High-speed connectivity is needed to support virtual reality and rich entertainment experiences. SpaceX wants to launch 4,425 satellites, rebuilding the internet in space to create a “full and continuous global coverage”. For leaders, smart city “reality” also means promoting their city’s unique benefits. Socially inclusive, affordable cities with liveable climates attract talented staff.

Australia’s largest city, Sydney, offers those conditions. It is a global leader in bio-tech, high-tech manufacturing. It also has some of the highest levels of sustainability and natural environmental open space in the world.

Compared to London, Sydney rates better for political stability, crime rate, cost of living and cost of rent. Sydney is similar to London in productivity, world university rankings, and health system performance.

Cities with the most advanced technology and liveability include Sydney, London, Stockholm, Seoul and Toronto.


Aligning innovation to emerging futures

Smart cities reduce hype by creating visions. Visioning imagines socially inclusive, sustainable and transformational futures and consequences before enacting them.

When delivering foresight workshops, I use the acronym SELECTFTGP – for “select futures that grow possibilities”. This seeks to encompass all systems: social, environmental, legislative, economic, cultural, technological, futures, transport, governance and political. Considering all social possibilities and impacts, before narrowing to preferred futures, helps to avoid “hype”.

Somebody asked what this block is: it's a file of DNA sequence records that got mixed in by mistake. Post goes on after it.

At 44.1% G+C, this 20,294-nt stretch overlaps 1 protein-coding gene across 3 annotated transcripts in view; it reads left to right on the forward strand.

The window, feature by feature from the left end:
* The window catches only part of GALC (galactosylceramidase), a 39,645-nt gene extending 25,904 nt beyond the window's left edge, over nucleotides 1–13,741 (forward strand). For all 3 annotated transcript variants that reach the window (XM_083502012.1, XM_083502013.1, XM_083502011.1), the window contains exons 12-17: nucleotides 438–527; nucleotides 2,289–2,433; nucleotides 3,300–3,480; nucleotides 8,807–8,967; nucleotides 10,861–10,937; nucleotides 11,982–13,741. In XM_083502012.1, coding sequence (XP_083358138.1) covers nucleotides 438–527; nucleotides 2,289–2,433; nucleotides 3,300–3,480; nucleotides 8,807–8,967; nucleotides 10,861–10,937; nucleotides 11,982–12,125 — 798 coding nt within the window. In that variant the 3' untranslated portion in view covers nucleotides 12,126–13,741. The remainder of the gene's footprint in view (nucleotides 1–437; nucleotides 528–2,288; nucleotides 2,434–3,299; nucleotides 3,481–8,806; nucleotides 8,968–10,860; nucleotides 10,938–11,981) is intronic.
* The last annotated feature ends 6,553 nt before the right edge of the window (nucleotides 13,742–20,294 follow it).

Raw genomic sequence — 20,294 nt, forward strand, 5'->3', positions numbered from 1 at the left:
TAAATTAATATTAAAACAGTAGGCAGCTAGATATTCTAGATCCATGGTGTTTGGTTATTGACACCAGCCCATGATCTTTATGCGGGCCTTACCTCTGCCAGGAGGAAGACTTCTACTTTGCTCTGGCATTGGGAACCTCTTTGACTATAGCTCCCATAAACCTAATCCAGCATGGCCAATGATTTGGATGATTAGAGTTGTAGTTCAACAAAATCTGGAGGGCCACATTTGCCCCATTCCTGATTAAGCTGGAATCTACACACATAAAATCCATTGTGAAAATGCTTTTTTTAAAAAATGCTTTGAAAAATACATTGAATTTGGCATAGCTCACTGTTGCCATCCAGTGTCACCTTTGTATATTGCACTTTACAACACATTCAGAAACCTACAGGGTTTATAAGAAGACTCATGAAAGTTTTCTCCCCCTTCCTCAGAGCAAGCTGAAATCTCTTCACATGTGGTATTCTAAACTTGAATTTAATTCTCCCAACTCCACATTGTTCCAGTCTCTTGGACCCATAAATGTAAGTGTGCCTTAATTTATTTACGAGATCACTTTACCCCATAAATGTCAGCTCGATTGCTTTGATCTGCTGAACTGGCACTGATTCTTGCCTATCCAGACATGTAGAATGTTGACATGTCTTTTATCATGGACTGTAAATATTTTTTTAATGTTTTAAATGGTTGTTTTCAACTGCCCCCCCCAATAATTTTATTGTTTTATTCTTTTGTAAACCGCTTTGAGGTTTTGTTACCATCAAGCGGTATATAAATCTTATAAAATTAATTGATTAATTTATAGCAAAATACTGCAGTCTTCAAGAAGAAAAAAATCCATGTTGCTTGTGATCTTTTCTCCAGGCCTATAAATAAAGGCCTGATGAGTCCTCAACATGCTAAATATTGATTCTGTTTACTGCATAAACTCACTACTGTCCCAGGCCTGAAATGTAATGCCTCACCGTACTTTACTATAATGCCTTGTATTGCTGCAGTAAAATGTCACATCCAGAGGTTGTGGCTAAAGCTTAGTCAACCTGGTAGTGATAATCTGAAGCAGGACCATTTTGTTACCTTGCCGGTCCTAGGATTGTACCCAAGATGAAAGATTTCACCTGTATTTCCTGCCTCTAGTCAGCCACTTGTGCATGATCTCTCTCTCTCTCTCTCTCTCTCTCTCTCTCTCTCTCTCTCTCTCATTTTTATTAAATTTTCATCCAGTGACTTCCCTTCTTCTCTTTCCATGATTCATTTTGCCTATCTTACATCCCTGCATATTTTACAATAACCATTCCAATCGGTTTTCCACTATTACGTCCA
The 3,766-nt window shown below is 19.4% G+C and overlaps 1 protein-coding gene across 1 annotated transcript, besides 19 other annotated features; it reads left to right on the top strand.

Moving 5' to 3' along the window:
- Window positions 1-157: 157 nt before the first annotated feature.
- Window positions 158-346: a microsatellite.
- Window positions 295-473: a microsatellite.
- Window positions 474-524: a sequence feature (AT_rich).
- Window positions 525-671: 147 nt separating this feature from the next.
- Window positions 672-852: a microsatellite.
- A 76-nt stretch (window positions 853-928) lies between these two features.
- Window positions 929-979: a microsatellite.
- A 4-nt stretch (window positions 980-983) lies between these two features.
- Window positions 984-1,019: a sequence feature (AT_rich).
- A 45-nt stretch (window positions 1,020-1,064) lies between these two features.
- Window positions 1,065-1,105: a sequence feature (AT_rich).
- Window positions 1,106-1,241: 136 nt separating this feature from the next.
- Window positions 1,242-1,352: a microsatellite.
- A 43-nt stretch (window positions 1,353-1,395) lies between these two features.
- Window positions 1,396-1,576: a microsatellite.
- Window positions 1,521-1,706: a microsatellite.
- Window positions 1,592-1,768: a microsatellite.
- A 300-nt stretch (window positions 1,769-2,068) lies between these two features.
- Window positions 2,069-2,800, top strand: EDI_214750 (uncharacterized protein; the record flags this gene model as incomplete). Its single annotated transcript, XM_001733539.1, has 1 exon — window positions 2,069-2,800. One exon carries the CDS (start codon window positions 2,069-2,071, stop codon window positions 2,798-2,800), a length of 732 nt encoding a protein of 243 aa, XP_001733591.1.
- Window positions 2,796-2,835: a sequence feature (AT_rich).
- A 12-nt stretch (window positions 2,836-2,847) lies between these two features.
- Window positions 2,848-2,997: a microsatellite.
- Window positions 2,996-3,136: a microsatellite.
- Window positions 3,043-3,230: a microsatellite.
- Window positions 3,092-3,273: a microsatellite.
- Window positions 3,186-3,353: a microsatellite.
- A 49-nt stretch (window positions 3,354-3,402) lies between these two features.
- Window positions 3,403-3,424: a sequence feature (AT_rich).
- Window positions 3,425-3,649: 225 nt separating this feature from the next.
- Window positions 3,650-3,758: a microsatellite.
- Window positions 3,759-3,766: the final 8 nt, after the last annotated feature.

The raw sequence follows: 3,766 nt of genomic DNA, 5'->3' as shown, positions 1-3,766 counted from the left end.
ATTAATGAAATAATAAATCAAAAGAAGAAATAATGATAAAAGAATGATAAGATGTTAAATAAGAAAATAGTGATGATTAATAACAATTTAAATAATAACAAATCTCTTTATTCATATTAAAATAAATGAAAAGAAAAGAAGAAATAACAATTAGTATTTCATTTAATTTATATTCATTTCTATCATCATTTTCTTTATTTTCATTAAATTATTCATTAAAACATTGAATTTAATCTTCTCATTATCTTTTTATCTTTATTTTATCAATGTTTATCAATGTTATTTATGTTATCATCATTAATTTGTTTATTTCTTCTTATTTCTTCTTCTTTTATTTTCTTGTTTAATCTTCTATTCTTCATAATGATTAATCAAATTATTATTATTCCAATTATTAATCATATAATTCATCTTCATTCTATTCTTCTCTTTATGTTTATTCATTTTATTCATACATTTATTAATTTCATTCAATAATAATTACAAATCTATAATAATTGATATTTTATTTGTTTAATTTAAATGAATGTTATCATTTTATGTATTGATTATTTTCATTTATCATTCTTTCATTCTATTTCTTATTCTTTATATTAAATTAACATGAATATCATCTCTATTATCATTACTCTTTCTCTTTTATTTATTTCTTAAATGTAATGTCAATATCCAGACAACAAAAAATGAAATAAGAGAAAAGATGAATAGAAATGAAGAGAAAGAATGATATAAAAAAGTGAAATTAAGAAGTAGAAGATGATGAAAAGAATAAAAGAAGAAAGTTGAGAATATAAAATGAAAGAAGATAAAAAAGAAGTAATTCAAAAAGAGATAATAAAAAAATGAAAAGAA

The Australian government has a national Smart Cities Plan. The plan emphasises attraction of talent, accessibility, connecting high-density housing and job centres and high-quality urban design. It recommends a smart city reference group to improve stakeholder engagement, a national cities performance framework, and City Deals.

Queensland is including a Townsville City Deal in its draft regional planning framework, ShapingSEQ. The City Deal will “hard wire” ShapingSEQ through an agreed delivery mechanism for project prioritisation, funding and governance. Submissions on the draft document close March 3, 2017.

Brisbane, Gold Coast, Logan, Sunshine Coast and Geelong have applied futures studies methods to their city visioning.

Smart cities will advance across the Australian landscape when state governments legislate for cities to create and align 20-to-30-year visions to their emerging futures.

Colin Russo is a futurist at the University of the Sunshine Coast.

This article was originally published on The Conversation. Read the original article.

 
 
 
 

More than 830 cities have brought essential services back under public control. Others should follow

A power station near Nottingham: not one owned by Robin Hood Energy, alas, but we couldn't find anything better. Image: Getty.

The wave of cities worldwide rejecting privatization is far bigger and more successful than anyone thought, according to a new report from the Transnational Institute, Reclaiming Public Services: How cities and citizens are turning back privatisation. Some 835 cities in 45 countries have brought essential services like water, energy and health care back under public control.

The persistent myth that public services are by nature more expensive and less efficient is losing its momentum. Citizens and users do not necessarily have to resign to paying increasingly higher tariffs for lower standard services. The decline of working conditions in public services is not an inevitability.

And the ever larger role private companies have played in public service delivery may at last be waning. The remunicipalisation movement – cities or local authorities reclaiming privatised services or developing new options – demonstrates that cities and citizens are working to protect and reinvent essential services.